Over the years my Vox lust began to fade as I got swept away by more easily available Fender, Gibson and Gretsch beauties. Also, I (wrongly) assumed that Vox guitars were beautiful but junky instruments that were best appreciated in photos. Luckily, a few years back, I heard Anton Newcombe’s brilliant Vox work in the Brian Jonestown Massacre, which rekindled my fire for Vox guitars. I began to accumulate a small cache of Vox guitars, but the Starstream always eluded me. It turned out that lots of other folks were also after Starstreams, and even guitars with heavy repair issues were going for big dollars.

To make matters worse, the store I work in, Gryphon Stringed Instruments, had a very nice Starstream VI in their collection of not-for-sale oddities. Richard and Frank liked having such a kinky beast around but never wanted to sell it. I finally gave up trying to buy it and a couple of weeks after that, a Starstream XII at a very affordable price turned up on eBay. With a quick mouse click, it became mine.  I could hardly believe that after all of these years, my childhood desire for Vox guitars and electric 12-strings were finally fulfilled in one gorgeous package.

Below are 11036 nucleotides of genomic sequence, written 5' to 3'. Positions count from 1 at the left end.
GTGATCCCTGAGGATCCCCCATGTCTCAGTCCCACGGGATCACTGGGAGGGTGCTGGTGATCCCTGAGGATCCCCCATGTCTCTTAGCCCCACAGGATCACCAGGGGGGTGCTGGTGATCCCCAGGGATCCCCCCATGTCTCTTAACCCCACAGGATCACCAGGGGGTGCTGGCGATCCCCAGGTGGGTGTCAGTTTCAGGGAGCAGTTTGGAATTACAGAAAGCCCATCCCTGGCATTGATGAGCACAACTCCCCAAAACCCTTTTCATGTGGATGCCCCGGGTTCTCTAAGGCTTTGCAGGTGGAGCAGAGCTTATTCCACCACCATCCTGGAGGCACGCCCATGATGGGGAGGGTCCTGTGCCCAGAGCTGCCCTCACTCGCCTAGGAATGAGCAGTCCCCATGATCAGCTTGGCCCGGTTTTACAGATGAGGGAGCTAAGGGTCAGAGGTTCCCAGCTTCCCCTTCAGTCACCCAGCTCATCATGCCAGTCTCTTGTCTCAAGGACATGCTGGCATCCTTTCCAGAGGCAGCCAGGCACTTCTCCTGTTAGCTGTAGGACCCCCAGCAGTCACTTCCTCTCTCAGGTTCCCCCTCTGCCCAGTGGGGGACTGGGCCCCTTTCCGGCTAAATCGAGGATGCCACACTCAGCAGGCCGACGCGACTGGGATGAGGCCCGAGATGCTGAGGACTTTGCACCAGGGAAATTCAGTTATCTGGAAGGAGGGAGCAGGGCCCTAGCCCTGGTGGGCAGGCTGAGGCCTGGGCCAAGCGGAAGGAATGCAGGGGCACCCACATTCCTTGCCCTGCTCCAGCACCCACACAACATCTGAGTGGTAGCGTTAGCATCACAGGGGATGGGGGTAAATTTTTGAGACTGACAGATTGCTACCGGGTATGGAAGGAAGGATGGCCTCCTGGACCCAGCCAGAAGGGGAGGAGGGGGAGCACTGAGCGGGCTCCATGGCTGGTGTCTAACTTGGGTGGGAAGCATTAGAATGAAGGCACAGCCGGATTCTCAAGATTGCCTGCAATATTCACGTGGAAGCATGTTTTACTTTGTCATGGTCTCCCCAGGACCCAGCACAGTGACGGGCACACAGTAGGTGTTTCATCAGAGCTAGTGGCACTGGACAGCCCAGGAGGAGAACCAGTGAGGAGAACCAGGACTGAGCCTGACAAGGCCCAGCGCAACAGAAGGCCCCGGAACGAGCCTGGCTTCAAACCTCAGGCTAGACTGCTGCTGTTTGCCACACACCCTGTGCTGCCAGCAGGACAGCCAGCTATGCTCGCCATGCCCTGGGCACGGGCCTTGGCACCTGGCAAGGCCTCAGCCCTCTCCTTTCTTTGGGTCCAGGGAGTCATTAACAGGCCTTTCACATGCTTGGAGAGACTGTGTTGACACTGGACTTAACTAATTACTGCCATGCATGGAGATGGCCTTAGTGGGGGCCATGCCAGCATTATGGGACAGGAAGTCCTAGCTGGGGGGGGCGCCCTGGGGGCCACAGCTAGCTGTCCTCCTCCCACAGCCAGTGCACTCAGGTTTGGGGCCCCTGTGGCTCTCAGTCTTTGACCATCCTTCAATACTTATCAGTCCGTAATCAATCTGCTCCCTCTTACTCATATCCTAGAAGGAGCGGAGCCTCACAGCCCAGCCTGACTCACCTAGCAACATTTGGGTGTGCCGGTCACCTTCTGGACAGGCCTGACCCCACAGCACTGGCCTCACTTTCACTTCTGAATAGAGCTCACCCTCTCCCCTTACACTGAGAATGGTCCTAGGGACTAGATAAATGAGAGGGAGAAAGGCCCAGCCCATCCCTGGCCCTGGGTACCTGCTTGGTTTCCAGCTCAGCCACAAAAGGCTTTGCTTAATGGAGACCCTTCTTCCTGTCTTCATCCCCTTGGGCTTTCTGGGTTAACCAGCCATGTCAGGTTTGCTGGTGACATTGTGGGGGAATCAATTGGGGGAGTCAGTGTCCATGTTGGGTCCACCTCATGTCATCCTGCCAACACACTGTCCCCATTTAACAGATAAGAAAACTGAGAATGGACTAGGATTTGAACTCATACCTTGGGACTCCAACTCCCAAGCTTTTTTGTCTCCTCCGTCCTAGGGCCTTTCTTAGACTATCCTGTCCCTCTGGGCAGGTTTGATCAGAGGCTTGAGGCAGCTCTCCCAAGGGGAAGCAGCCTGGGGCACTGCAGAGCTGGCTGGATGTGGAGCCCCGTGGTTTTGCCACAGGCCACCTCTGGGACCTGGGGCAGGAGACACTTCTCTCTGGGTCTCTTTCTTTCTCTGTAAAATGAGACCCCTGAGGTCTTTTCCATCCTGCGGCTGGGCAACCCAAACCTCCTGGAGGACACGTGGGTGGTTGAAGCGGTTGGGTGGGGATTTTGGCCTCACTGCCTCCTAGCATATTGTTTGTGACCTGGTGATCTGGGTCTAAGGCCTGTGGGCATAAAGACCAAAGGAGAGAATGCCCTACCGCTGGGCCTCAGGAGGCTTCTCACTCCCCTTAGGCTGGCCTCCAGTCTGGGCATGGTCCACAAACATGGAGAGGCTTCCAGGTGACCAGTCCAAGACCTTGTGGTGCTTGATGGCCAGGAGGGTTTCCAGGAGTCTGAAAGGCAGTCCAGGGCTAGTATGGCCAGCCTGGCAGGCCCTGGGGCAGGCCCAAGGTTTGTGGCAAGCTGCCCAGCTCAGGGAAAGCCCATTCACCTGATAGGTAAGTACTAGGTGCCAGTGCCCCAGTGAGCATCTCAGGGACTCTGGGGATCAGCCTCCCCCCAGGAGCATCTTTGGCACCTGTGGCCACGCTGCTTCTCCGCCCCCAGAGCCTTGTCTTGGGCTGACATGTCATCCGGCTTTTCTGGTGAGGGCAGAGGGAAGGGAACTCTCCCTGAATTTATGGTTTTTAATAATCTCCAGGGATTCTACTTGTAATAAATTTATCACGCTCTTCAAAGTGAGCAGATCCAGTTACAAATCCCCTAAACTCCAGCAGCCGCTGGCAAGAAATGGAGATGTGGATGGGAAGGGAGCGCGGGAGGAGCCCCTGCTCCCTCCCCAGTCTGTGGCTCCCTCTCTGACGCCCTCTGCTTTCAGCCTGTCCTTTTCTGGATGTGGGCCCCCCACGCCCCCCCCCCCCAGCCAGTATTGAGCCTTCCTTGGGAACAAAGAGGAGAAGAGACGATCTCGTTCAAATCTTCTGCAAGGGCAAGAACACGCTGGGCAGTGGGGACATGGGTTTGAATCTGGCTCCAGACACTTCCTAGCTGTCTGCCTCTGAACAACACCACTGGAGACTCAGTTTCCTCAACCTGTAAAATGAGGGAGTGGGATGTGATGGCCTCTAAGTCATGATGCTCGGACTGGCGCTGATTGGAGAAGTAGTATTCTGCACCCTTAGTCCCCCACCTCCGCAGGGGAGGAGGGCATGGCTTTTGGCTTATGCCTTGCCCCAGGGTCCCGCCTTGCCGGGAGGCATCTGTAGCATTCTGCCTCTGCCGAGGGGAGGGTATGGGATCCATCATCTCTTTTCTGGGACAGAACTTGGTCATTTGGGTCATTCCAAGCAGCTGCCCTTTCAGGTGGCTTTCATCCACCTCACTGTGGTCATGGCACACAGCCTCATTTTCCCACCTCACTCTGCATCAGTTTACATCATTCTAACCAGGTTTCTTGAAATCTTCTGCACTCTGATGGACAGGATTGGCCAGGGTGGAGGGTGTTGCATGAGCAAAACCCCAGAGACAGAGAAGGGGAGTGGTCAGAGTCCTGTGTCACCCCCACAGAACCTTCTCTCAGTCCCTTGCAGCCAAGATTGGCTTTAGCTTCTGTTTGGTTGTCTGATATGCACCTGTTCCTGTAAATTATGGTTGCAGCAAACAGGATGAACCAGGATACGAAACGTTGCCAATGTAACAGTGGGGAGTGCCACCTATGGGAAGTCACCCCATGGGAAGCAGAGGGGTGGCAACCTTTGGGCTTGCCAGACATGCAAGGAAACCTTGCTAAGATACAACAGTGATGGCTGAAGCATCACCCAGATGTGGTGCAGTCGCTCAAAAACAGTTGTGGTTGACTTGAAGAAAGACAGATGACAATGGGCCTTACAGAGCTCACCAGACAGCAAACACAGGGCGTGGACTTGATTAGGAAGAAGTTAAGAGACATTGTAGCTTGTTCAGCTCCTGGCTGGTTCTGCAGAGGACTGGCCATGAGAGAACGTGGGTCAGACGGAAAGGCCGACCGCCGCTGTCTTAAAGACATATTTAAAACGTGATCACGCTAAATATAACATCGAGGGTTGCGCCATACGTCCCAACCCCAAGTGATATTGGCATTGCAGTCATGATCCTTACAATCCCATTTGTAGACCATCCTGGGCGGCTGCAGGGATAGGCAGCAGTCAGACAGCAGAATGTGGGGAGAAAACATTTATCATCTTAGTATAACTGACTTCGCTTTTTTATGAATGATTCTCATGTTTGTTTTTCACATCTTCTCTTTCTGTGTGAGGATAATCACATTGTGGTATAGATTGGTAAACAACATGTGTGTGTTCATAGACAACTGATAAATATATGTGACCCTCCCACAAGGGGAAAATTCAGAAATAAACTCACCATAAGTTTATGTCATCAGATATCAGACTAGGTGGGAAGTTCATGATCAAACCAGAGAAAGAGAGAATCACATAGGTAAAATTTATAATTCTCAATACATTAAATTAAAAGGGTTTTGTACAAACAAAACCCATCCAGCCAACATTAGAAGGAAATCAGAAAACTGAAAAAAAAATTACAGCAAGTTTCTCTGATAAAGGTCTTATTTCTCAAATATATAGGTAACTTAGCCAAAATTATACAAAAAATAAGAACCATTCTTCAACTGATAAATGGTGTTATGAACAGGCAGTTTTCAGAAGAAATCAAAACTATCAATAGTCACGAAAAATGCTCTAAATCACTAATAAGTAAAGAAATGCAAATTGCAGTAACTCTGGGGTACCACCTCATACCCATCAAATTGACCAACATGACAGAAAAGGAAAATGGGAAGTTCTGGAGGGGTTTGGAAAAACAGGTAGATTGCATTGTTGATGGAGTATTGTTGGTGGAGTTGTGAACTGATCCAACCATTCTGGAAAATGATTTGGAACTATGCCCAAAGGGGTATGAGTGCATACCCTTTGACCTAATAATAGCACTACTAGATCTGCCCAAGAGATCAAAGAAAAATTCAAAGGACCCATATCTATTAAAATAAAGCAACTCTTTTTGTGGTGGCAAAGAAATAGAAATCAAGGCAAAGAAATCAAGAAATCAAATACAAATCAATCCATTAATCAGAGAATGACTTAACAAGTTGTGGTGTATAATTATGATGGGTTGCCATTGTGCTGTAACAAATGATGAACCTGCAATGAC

The one negative thing about Vox guitars is that the fretwork is usually very, very bad and this lovely 12-string Starstream was no exception. Happily, I am able to do my own repair work so after a bit of fret leveling and a neck shim (Vox necks are of the bolt on variety) this baby was ready to go. I used the next night at a gig and it sounded fantastic (and, of course, it looked great). Like many Italian beauties Vox guitars are high maintenance, but they are well worth the effort.